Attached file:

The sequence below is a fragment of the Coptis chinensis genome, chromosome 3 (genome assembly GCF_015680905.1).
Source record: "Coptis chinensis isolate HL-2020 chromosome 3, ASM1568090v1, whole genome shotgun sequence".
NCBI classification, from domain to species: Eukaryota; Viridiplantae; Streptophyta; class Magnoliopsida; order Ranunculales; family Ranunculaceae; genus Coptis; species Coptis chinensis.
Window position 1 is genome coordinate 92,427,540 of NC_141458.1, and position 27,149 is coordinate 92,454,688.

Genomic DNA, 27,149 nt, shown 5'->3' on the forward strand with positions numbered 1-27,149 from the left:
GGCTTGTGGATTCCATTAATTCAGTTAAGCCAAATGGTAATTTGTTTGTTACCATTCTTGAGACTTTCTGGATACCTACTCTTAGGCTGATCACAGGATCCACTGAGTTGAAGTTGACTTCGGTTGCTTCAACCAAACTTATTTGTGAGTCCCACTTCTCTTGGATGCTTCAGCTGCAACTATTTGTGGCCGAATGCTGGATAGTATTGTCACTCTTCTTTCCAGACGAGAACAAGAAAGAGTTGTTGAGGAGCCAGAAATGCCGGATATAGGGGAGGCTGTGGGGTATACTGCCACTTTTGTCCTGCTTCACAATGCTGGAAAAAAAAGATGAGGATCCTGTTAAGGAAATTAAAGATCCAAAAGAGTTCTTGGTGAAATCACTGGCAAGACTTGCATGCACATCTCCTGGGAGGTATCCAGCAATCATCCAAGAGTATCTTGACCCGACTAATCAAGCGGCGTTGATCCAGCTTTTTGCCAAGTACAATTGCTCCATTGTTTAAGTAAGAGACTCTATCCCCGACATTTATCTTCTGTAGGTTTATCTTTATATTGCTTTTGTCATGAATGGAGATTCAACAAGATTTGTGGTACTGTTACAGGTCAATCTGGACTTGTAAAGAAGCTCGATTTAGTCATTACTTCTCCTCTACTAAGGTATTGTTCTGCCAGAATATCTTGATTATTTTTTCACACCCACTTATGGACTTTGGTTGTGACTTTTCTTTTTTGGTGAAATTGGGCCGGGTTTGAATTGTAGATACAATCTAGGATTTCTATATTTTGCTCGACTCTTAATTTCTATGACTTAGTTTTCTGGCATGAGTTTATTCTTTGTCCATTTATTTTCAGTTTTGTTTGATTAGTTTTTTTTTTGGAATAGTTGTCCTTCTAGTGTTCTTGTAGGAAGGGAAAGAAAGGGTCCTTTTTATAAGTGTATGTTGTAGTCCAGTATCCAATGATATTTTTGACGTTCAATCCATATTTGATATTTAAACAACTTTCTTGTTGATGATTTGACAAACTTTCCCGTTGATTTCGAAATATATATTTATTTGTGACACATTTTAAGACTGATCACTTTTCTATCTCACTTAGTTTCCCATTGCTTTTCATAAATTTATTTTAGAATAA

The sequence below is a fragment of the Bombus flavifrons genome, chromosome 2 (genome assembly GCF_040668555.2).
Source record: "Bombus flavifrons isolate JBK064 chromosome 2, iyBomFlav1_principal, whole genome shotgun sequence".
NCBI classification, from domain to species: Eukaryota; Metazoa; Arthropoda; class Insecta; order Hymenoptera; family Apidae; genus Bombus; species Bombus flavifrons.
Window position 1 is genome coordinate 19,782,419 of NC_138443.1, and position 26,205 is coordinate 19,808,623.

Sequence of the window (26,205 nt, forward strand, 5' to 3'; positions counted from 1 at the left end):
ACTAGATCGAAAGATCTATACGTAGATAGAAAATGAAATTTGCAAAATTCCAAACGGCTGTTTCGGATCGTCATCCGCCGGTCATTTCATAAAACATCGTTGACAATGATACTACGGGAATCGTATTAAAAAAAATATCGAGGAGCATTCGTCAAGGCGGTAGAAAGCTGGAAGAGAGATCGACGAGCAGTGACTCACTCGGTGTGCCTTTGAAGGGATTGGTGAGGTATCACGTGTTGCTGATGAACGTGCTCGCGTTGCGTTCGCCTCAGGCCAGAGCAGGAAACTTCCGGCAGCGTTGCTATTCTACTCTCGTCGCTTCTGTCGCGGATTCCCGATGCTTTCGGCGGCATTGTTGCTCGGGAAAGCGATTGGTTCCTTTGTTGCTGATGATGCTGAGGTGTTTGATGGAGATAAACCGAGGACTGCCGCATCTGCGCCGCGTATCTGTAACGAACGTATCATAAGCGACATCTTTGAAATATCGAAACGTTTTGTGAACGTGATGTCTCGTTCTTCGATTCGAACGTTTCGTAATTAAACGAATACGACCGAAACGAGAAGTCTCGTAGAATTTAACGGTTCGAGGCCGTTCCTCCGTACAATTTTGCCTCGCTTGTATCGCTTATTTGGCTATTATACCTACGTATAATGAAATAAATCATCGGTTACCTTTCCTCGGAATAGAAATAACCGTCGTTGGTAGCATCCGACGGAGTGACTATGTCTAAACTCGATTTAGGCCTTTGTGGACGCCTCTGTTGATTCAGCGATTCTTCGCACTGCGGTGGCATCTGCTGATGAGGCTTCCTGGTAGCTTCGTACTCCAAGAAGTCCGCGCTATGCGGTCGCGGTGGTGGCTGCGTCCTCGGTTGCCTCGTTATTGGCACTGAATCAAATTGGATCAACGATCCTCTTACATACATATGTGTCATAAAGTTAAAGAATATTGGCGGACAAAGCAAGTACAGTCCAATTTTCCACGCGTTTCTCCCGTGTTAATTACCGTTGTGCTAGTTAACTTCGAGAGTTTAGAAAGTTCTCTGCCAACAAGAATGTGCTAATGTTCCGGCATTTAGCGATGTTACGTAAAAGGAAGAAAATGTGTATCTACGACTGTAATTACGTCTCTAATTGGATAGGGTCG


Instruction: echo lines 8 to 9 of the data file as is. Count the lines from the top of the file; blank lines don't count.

Source record: "Bombus flavifrons isolate JBK064 chromosome 2, iyBomFlav1_principal, whole genome shotgun sequence".
NCBI classification, from domain to species: Eukaryota; Metazoa; Arthropoda; class Insecta; order Hymenoptera; family Apidae; genus Bombus; species Bombus flavifrons.